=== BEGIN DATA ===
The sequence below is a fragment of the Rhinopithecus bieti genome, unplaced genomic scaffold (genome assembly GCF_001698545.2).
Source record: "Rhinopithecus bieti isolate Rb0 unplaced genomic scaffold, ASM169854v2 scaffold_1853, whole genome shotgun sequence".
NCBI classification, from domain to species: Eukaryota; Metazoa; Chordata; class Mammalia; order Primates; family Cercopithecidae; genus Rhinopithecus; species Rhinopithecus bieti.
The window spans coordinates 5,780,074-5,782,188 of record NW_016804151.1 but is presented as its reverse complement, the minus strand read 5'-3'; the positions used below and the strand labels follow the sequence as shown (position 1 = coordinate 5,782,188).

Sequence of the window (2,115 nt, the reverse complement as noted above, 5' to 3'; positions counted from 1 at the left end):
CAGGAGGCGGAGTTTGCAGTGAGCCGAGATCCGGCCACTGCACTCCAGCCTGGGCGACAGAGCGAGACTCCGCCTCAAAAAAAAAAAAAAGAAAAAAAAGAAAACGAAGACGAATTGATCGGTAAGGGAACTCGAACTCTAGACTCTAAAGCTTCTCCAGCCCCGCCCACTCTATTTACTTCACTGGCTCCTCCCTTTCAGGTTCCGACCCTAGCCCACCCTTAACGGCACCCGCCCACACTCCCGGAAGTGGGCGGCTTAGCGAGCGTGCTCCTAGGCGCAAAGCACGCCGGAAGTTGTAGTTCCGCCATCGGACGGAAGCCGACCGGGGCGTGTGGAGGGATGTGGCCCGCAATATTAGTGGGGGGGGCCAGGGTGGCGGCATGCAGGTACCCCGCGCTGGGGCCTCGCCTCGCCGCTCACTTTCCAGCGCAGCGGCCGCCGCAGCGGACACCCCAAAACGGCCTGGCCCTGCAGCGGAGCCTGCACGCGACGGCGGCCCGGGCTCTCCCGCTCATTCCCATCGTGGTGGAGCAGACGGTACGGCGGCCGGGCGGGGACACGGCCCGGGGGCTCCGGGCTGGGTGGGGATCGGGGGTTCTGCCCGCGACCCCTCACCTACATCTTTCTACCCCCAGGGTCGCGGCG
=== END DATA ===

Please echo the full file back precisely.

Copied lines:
The sequence below is a fragment of the Rhinopithecus bieti genome, unplaced genomic scaffold (genome assembly GCF_001698545.2).
Source record: "Rhinopithecus bieti isolate Rb0 unplaced genomic scaffold, ASM169854v2 scaffold_1853, whole genome shotgun sequence".
NCBI classification, from domain to species: Eukaryota; Metazoa; Chordata; class Mammalia; order Primates; family Cercopithecidae; genus Rhinopithecus; species Rhinopithecus bieti.
The window spans coordinates 5,780,074-5,782,188 of record NW_016804151.1 but is presented as its reverse complement, the minus strand read 5'-3'; the positions used below and the strand labels follow the sequence as shown (position 1 = coordinate 5,782,188).

Sequence of the window (2,115 nt, the reverse complement as noted above, 5' to 3'; positions counted from 1 at the left end):
CAGGAGGCGGAGTTTGCAGTGAGCCGAGATCCGGCCACTGCACTCCAGCCTGGGCGACAGAGCGAGACTCCGCCTCAAAAAAAAAAAAAAGAAAAAAAAGAAAACGAAGACGAATTGATCGGTAAGGGAACTCGAACTCTAGACTCTAAAGCTTCTCCAGCCCCGCCCACTCTATTTACTTCACTGGCTCCTCCCTTTCAGGTTCCGACCCTAGCCCACCCTTAACGGCACCCGCCCACACTCCCGGAAGTGGGCGGCTTAGCGAGCGTGCTCCTAGGCGCAAAGCACGCCGGAAGTTGTAGTTCCGCCATCGGACGGAAGCCGACCGGGGCGTGTGGAGGGATGTGGCCCGCAATATTAGTGGGGGGGGCCAGGGTGGCGGCATGCAGGTACCCCGCGCTGGGGCCTCGCCTCGCCGCTCACTTTCCAGCGCAGCGGCCGCCGCAGCGGACACCCCAAAACGGCCTGGCCCTGCAGCGGAGCCTGCACGCGACGGCGGCCCGGGCTCTCCCGCTCATTCCCATCGTGGTGGAGCAGACGGTACGGCGGCCGGGCGGGGACACGGCCCGGGGGCTCCGGGCTGGGTGGGGATCGGGGGTTCTGCCCGCGACCCCTCACCTACATCTTTCTACCCCCAGGGTCGCGGCG